Washington, D.C. – U.S. Senators Barbara Boxer (D-CA), Lindsey Graham (R-SC), Jeanne Shaheen (D-NH), Roy Blunt (R-MO), Claire McCaskill (D-MO), Kirsten Gillibrand (D-NY), Max Baucus (D-MT), Richard Blumenthal (D-CT), Mazie Hirono (D-HI), Kelly Ayotte (R-NH), Susan Collins (R-ME), and John McCain (R-AZ) today introduced bipartisan legislation to amend Article 32 of the Uniform Code of Military Justice (UCMJ) to help prevent abusive treatment of sexual assault victims in a pre-trial setting. In the House, Representatives Jackie Speier (D-CA) and Patrick Meehan (R-PA) will introduce companion legislation.
A story on the front page of the New York Times recently detailed the case of a female midshipman at the U.S. Naval Academy who was subjected to roughly 30 hours of intimidating and invasive questioning by attorneys for her alleged assailants during an Article 32 proceeding—a pre-trial investigation required under the UCMJ before a case can be referred to a general court-martial.
Senator Boxer said, “There is simply no reason that victims of military sexual assault should have to endure vicious and invasive questioning during a marathon, pre-trial interrogation that has no parallel in the civilian world.”
“Article 32 hearings had the effect of putting the victims on trial and serve to dissuade them from ever coming forward in the first place,” Representative Speier said. “This chilling effect on cases must end.”
“It takes bravery to come forward to report a sexual assault, and victims should never be put on trial for doing so,” said Representative Patrick Meehan, a former federal prosecutor. “This bipartisan bill will add important protections for victims in Article 32 proceedings, reforms that have long been effective in civilian courts.”
“We have to protect our servicemen and women not only from sexual assault from within their own ranks but also from aggressive and unfair questioning during an investigation,” Senator Shaheen said. “Our bipartisan proposal will not only help protect our servicemen and women from harassment and intimidation, but it will help increase reporting of sexual assault and ultimately, help restore confidence in our military justice system.”
“Sexual assault in the military is simply intolerable, and there’s no reason these victims should be re-victimized during pre-trial investigations,” Senator Blunt said. “This bipartisan legislation will help to ensure that Article 32 hearings focus on determining whether there is probable cause as originally intended, while protecting alleged sexual assault victims from becoming the target of unwarranted and abusive questioning.”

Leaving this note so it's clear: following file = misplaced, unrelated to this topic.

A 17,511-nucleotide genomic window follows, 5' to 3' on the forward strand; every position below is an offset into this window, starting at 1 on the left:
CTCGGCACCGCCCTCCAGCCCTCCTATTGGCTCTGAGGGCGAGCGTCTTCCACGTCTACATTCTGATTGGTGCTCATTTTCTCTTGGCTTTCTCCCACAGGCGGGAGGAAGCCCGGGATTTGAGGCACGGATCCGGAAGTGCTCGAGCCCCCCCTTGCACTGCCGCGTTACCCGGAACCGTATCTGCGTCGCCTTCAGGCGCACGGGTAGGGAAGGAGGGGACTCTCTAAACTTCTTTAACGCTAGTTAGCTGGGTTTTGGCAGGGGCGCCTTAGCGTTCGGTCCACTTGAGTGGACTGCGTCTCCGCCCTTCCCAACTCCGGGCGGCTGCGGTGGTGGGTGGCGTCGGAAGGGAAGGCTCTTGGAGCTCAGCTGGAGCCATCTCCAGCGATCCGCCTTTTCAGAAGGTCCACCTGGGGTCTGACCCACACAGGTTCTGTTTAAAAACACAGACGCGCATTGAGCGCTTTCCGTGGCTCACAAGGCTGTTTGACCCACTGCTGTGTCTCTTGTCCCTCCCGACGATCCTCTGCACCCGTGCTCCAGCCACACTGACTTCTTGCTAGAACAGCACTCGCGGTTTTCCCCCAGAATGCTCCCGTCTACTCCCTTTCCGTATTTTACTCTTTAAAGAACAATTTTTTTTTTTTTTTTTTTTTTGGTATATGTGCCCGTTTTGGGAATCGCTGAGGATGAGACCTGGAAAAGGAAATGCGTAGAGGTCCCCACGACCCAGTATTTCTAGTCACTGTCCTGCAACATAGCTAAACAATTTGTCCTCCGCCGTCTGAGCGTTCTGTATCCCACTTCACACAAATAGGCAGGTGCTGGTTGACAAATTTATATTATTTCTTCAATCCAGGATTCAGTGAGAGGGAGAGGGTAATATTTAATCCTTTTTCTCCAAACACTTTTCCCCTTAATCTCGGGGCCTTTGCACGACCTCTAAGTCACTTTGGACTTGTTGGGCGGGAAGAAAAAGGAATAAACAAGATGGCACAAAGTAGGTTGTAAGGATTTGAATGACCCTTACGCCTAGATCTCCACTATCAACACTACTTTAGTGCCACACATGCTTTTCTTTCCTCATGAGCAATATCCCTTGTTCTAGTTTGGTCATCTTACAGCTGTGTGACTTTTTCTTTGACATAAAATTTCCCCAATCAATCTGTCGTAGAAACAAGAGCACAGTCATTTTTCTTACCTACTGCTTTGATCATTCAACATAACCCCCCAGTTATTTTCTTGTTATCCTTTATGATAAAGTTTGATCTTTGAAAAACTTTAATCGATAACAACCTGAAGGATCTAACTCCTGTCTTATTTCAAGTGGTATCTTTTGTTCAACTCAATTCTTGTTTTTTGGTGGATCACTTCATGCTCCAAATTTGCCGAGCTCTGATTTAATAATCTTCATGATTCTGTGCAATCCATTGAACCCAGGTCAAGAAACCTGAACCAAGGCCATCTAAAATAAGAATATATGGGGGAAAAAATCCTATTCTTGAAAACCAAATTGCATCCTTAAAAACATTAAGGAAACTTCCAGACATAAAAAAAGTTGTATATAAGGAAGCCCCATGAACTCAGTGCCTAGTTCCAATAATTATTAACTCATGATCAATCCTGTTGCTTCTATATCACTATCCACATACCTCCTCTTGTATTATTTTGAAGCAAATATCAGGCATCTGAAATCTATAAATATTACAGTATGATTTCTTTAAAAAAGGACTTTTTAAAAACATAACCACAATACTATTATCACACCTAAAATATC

“Everyone who’s looked at the Article 32 process agreed that it’s unnecessarily harsh for survivors and that it has become an overly broad tool that has expanded beyond its original function,” said Senator McCaskill, a former courtroom prosecutor of sex crimes. “These aggressive, commonsense reforms will ensure that the process does not discourage survivors from coming forward, and that survivors’ rights are also strengthened and solidified.”
“Victims of military sexual assault should never be the person on trial,” Senator Gillibrand said. “This bipartisan measure makes the reforms we need to treat victims with respect and dignity, and gives them a better sense that coming forward is worth it so we can hold more assailants accountable. The Article 32 Reform Act would make meaningful reforms to ensure that victims who bravely come forward to report sexual assault are not harassed and intimidated during Article 32 proceedings.”
“No one should have to relive the trauma they endured in order to seek justice. This bill will strengthen our work to combat sexual violence in the military by creating an environment where survivors can come forward without fear of intimidation,” Senator Baucus said. “We must double down on our efforts to protect survivors and prevent violence from happening in the first place.”